A difficult evening

I’m going to add a category of “angry post” to this blog so you can be forewarned not to read them if you’re feeling chirpy. The intention will be to point out that the post is fuelled by irritation that Henry has to go through this crap. This is one such post. It should go without saying that if you do have to “go through this crap”, then this is one country and particularly one city where it’s good to live. So while I’m cross, I also know that our bread is well buttered.

Henry had a hard evening. He always finds Mondays and Tuesdays difficult as he has his “port accessed” which means a large frightening looking needle is thrust into his chest so that cheery nurses can push quantities of strangely labelled fluids into him while his parents grimace and pretend nothing is out of the ordinary. Secondly, he has to take an antibiotic called co-trimoxazole. He struggles with pills so this medicine (administered on Mondays on Tuesdays) comes as a fluid to which the pharmacists add a noxious banana flavour that is nothing like real bananas. Henry, like his mother, is not keen on bananas. He is less keen on sickly sweet, chemically created banana flavouring in a medicine he doesn’t want to take. He is even less keen on it when his latest chemotherapy drug (the cytarabine mentioned in the previous post) has begun to maraud through his system. And he’s certainly not keen when he has the looming possibility that a tube will be pushed down his nose and into his stomach to force him to take the medicine. This is not nice for a six year old. It’s not fair. And it’s not fair when his parents are losing their patience and also becoming physically and emotionally drained. So he does well to take it, slowly but surely. Sadly tonight it was too much.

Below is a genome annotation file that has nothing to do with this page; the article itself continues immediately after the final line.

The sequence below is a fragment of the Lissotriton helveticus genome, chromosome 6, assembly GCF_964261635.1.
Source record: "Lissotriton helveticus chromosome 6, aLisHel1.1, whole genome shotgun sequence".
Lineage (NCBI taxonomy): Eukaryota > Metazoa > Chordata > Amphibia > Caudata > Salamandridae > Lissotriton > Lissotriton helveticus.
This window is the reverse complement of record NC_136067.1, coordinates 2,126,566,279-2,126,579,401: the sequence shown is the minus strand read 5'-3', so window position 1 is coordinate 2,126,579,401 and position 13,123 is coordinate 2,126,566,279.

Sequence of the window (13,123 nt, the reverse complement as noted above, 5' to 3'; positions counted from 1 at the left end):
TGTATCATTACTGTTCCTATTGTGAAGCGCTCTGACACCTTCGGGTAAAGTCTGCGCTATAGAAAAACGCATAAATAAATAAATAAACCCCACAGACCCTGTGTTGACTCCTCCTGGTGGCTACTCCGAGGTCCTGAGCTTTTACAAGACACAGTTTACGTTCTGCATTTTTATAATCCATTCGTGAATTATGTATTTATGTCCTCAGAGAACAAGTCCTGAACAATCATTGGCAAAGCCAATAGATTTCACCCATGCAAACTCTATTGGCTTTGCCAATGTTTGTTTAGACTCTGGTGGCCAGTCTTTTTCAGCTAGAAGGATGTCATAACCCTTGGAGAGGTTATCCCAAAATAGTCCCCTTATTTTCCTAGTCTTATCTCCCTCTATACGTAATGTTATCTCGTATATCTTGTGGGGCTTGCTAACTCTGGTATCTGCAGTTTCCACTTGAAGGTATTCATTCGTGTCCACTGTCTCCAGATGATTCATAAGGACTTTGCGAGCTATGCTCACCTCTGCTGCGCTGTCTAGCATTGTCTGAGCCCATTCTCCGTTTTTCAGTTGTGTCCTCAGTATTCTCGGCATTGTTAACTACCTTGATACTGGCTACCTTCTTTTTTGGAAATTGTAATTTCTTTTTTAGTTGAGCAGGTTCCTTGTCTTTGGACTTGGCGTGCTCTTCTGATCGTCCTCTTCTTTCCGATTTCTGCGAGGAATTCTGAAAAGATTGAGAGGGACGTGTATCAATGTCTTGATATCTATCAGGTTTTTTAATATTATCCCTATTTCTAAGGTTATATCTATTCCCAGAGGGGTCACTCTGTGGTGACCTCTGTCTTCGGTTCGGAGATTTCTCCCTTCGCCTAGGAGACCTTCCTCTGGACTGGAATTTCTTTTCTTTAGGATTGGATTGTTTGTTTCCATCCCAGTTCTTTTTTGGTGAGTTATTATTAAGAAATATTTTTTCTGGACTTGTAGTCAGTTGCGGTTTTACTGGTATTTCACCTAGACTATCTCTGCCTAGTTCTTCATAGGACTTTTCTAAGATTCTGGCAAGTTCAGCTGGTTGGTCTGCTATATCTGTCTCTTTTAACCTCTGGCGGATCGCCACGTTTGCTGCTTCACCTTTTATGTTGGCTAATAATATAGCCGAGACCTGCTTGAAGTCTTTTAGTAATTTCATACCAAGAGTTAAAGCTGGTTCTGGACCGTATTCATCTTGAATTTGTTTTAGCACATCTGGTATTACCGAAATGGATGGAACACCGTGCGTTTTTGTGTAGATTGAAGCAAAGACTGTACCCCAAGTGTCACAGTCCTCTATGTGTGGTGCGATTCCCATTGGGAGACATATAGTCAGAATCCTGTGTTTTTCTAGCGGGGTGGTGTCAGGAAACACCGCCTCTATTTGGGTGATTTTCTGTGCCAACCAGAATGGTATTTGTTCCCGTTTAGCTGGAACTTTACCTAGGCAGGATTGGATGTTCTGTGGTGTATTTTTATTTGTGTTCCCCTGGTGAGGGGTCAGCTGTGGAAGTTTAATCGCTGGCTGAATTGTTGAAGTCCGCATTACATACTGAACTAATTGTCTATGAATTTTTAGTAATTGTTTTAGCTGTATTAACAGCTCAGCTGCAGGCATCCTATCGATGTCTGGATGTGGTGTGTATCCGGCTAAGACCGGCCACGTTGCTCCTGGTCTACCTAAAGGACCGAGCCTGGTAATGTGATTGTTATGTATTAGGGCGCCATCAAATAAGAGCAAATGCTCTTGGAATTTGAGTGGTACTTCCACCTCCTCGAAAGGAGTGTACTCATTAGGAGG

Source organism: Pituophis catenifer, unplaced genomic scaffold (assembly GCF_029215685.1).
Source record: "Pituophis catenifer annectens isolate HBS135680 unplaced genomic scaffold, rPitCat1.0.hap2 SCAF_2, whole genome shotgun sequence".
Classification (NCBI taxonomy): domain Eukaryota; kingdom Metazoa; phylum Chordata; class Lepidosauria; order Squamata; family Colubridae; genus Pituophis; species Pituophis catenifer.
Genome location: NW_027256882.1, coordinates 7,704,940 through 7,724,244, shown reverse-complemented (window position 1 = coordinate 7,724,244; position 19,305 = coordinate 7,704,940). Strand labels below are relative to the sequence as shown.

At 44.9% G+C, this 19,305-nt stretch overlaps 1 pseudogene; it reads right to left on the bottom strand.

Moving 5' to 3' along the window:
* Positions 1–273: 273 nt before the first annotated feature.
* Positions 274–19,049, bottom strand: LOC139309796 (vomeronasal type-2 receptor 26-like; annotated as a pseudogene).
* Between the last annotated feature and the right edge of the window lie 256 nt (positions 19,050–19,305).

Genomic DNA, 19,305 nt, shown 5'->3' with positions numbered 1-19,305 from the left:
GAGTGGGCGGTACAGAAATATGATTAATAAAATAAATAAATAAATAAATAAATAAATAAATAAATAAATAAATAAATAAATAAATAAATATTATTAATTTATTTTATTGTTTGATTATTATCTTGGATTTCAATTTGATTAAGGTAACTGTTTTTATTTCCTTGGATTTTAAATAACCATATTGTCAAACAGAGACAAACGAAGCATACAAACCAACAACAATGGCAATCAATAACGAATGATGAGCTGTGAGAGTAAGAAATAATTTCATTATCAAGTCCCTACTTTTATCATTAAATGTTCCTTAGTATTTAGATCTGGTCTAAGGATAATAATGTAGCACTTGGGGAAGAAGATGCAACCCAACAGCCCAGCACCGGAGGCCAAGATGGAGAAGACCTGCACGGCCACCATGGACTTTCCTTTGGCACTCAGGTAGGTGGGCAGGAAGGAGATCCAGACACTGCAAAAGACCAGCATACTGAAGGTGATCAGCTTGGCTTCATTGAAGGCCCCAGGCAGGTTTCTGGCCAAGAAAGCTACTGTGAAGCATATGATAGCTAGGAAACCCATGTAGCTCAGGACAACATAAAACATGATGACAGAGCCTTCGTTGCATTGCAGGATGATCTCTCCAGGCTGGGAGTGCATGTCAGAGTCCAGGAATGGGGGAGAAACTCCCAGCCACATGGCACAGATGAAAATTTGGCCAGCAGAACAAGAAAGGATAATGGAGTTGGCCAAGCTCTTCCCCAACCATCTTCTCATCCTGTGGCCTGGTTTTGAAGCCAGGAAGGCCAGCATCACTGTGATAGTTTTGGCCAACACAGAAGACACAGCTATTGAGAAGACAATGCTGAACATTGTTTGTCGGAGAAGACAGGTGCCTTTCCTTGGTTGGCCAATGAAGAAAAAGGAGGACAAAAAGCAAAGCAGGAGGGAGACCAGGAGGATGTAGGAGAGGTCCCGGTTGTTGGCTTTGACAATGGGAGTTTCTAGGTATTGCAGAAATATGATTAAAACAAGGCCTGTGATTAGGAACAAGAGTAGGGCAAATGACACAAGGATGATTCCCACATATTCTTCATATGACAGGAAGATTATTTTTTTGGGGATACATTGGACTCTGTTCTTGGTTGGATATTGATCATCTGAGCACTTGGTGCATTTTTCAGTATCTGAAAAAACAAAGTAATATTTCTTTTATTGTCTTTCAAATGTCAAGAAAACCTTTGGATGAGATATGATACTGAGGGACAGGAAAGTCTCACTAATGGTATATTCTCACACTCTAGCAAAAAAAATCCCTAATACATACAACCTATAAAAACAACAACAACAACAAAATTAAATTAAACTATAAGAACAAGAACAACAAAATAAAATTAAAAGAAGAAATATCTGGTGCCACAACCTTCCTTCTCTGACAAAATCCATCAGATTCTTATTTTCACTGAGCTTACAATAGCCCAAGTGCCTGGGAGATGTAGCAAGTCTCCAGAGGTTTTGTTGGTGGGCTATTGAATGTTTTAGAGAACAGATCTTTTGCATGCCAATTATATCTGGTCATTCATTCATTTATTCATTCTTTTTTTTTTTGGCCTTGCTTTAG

So while his brother, who’s been through his own fair share of medical intervention, quietly looked on trying (and I think failing) to enjoy an ice cream, Henry first felt gippy, then gagged and then threw up. Sadly he’d just taken most of his daily chemo – mercaptopurine (see previous post). He then spent the next two hours being chivvied and coerced into slowly taking an anti-viral medicine (aciclovir) and the rest of his mercaptopurine and the antibiotic co-trimoxazole only to throw it all up on the way to bed.

So the chemotherapy side effects have joined the party. But what do we do? You can see the catch 22 – he’s thrown up his oral chemotherapy, he’s thrown up his antivirals that protect him from the bugs February likes to throw at all of us and lay us low even when we’re normally healthy, and he’s thrown up his antibiotics that protect him from rather nasty infections that most of us wouldn’t notice but that will put him in hospital. So tomorrow we’ll try again. Slowly. But if you’re six, why should you spend three hours taking foul medicine? It’s a bit crap. As Mutley would say: “Frassin’ Rassin’ Grrrr.” Fetch my coat, I’m going to jump on it.

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